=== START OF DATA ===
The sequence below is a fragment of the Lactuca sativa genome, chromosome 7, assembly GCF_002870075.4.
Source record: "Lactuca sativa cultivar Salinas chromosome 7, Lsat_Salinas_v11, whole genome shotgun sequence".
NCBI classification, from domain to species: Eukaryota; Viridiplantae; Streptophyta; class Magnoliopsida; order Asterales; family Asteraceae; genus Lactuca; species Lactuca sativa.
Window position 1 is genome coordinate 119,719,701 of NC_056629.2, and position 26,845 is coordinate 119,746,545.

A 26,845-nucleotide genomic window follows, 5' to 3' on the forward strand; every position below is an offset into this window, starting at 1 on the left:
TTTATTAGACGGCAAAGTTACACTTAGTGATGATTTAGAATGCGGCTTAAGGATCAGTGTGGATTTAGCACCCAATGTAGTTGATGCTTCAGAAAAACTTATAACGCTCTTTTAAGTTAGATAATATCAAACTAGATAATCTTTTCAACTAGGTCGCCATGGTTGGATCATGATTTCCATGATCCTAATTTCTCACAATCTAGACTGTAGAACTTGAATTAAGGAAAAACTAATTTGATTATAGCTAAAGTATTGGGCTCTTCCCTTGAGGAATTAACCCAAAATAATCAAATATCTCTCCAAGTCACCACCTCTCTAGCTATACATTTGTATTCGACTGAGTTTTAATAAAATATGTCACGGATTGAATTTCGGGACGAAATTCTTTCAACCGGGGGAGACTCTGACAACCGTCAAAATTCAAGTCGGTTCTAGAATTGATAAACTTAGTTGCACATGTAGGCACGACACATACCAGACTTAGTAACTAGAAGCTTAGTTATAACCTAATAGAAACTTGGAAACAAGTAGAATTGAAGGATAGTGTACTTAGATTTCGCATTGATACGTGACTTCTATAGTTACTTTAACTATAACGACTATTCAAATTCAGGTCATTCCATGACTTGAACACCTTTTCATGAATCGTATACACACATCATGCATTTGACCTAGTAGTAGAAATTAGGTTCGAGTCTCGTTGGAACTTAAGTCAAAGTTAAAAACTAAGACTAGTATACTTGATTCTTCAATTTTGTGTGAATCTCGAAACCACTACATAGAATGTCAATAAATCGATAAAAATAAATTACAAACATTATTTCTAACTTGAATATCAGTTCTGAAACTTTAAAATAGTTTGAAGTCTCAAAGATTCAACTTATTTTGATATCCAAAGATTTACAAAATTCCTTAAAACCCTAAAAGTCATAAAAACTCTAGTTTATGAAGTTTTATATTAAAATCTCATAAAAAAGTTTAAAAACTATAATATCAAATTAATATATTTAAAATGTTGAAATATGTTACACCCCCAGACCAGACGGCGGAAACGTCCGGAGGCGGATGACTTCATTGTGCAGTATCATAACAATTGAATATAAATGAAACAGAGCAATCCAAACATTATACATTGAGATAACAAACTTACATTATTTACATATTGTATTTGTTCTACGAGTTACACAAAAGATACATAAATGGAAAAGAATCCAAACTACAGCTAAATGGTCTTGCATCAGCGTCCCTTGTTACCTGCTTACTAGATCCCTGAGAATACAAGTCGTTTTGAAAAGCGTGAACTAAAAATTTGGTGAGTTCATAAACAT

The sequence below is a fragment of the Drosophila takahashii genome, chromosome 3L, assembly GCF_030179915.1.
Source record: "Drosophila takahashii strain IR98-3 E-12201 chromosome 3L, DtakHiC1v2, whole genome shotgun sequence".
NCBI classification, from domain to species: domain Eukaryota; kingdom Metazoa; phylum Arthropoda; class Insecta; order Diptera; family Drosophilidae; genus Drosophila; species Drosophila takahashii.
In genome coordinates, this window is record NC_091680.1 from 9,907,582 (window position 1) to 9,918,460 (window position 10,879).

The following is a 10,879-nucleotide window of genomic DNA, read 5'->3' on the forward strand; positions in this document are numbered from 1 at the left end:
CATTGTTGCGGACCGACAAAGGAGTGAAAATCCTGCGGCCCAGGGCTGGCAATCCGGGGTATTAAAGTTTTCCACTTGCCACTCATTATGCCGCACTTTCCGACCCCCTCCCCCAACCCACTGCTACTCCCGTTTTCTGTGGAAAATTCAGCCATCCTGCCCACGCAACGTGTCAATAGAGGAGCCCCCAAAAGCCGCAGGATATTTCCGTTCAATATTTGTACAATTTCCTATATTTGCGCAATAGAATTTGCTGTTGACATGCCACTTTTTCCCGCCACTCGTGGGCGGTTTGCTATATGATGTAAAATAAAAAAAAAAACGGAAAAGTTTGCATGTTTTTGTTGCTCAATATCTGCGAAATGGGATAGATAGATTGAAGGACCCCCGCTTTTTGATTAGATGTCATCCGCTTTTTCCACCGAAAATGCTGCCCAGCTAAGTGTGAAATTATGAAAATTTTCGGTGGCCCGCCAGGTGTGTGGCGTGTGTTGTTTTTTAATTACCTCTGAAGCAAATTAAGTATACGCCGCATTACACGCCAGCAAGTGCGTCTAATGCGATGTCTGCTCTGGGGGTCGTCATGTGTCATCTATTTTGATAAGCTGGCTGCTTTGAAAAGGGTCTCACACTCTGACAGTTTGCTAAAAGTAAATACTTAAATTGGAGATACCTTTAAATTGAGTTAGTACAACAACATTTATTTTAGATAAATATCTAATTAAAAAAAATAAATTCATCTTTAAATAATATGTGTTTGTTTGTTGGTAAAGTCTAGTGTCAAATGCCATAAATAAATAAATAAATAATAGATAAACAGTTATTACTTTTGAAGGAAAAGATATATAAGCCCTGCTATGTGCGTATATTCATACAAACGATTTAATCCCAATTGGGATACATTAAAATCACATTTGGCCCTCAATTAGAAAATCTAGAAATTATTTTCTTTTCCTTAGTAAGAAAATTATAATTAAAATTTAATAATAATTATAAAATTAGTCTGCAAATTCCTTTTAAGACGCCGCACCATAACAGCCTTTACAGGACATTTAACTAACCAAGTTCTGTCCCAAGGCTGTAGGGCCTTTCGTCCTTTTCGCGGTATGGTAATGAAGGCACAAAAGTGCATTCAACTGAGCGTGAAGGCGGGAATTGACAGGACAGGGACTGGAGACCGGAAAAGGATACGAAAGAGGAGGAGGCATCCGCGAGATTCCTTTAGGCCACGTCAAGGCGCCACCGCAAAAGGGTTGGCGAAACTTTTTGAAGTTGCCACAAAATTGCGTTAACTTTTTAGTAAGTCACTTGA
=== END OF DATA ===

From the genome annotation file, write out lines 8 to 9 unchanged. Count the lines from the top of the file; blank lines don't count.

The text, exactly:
Source record: "Drosophila takahashii strain IR98-3 E-12201 chromosome 3L, DtakHiC1v2, whole genome shotgun sequence".
NCBI classification, from domain to species: domain Eukaryota; kingdom Metazoa; phylum Arthropoda; class Insecta; order Diptera; family Drosophilidae; genus Drosophila; species Drosophila takahashii.